Naval connections: nearly a cure for our blindness?

probationery third officer melville brown WRNSFellow naval officer James Holman and I both lost our sight due to uveitis.  But he became blind some 200 years ago when women stayed at home while their menfolk were at sea – often for years.  Could he have imagined that the Women’s royal Naval Service would be formed some 100 years later?  And we have gone from strength to strength: last October I celebrated 100 years of Wrens with an outstanding lunch in Virginia Beach (USA) and you can share those great party food recipes (https://www.youtube.com/watch?v=1WmTqhC6N7Q&t=8s).

But, back to that shared eye condition.  The cause seems to be that our immune systems attack our own bodies causing the inflammation and damage.  But now there’s possible hope on the way.  This week I was at Moorfield’s eye hospital in London as, potentially, the only UK patient that might be able to take part in the first stage of research by the French Eyevensys biotech company.

They are investigating whether their gene-therapy can cause cells in the eye to produce an anti-inflammatory protein to fight the disease.  I learned that it has already achieved positive pre-clinical results. The medication is delivered in to the eye through a fine needle   but a key innovation is the use of tiny electrical impulses (electro transfer) which, although evaluated for other treatments, hasn’t yet been used on the eye.  The idea is that the treatment stimulates the body to become its own factory creating the answer to the condition.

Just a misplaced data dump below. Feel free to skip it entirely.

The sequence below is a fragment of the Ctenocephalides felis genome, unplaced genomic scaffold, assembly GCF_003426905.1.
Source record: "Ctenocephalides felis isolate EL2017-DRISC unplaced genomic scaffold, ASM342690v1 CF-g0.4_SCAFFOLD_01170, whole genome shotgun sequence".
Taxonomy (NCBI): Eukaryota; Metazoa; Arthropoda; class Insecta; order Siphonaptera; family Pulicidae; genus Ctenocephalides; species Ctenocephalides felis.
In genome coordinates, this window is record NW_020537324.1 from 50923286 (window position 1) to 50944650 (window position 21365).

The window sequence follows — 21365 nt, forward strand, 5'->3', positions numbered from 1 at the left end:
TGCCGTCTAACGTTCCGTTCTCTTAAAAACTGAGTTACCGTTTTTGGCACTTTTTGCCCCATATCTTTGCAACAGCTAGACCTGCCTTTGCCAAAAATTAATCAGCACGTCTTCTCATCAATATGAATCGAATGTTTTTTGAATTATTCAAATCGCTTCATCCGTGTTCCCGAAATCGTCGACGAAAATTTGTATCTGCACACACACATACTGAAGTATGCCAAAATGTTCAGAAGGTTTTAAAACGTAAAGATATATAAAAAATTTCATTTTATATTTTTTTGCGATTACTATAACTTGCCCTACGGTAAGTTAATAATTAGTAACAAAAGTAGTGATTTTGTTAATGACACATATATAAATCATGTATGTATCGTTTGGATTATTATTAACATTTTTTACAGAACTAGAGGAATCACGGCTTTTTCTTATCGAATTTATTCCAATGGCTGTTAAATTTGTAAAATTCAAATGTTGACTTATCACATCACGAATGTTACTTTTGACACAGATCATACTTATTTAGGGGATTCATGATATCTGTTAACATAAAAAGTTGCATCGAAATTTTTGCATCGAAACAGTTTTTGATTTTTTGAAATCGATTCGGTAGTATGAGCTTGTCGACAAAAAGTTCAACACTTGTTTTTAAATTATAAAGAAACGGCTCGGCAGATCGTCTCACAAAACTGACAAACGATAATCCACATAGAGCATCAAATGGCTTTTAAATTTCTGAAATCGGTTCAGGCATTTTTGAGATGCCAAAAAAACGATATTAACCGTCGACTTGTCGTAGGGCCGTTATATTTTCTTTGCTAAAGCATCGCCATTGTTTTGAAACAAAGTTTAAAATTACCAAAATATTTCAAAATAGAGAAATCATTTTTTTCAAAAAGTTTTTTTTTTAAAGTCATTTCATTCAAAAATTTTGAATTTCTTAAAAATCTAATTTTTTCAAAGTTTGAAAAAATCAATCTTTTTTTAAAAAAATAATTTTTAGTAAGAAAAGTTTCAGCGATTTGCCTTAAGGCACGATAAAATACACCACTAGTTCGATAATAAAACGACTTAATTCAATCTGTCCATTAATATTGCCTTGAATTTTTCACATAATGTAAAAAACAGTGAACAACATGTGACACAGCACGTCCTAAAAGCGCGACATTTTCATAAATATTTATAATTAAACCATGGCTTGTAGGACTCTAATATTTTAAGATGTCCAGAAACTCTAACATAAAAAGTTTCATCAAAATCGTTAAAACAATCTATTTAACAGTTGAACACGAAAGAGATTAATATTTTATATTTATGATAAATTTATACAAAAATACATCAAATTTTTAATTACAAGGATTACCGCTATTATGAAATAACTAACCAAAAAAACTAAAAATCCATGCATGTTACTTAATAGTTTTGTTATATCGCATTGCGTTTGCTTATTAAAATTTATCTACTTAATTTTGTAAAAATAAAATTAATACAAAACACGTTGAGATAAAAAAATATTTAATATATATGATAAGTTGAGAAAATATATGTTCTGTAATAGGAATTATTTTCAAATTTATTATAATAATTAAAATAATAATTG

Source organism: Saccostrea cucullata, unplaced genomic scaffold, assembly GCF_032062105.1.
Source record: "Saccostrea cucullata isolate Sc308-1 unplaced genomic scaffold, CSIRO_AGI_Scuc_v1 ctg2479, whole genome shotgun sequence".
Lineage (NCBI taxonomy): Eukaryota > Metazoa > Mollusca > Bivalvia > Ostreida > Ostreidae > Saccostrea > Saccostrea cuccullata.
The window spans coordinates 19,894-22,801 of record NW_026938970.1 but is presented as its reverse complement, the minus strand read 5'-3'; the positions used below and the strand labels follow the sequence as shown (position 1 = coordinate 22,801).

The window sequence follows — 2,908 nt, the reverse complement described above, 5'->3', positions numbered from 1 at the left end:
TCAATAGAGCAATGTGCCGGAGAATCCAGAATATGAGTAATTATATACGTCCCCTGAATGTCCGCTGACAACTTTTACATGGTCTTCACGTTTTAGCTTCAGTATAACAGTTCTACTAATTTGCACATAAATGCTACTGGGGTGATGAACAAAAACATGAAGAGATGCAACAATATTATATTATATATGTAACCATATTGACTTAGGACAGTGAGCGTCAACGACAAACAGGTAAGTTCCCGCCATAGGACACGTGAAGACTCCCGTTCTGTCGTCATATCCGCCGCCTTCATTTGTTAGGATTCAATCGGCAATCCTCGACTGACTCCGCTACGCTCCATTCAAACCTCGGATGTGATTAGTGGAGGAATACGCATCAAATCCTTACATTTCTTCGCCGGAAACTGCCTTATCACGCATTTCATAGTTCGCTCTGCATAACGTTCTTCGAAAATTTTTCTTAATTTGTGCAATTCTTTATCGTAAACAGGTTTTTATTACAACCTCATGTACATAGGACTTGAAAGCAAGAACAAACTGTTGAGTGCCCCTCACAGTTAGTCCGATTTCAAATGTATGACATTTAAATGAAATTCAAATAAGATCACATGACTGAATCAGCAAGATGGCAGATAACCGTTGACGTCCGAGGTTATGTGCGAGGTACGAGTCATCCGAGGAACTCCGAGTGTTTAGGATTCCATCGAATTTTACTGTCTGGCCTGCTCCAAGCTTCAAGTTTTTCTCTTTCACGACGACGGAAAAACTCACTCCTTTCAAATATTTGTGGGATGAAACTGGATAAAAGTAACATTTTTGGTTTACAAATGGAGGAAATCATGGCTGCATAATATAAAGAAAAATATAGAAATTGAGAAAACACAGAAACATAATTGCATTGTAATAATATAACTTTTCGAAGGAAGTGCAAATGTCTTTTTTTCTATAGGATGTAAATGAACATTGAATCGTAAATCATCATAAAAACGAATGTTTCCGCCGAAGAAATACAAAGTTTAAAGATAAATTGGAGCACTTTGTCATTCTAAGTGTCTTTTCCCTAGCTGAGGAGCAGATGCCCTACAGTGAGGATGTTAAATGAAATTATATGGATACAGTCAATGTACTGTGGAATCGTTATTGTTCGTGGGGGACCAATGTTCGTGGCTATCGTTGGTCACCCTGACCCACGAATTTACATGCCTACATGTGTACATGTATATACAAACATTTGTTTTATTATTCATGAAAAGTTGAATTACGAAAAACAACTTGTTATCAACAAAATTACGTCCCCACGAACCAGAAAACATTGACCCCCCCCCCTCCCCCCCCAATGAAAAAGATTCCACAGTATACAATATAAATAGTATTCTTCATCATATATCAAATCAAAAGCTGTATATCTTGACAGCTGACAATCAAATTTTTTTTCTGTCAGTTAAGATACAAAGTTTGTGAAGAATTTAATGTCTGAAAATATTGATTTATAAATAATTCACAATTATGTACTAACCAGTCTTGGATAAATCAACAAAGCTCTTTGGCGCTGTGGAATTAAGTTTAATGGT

For me, there was no prospect of any improvement to my sight but perhaps I could help others with the condition by testing whether this process could reduce doses and frequency of injections.  I wasn’t worried whether I would see again or not – but more about the practical implications of taking part in the trial.  It would have been good to support the hospital after they have cared for me for over 20 years.

But I was too optimistic: both my eyes have too much damage to their structure.  It would be impossible to monitor any consequences of the treatment – it would truly be a blind study!  I was sad not to be able to help but glad that my needle-phobia wouldn’t be put to the test!

Wouldn’t it have been wonderful, having won the prize commemorating James Holman, to have contributed to an answer to the condition that blinded him?  There’s more about him and the prize run by San Francisco’s LightHouse organisation at (www.lighthouse-sf.org).

Meanwhile, lack of sight didn’t hold him back -or me so you can enjoy the salmon recipe on my website: www.bakingblind.com.

Penny

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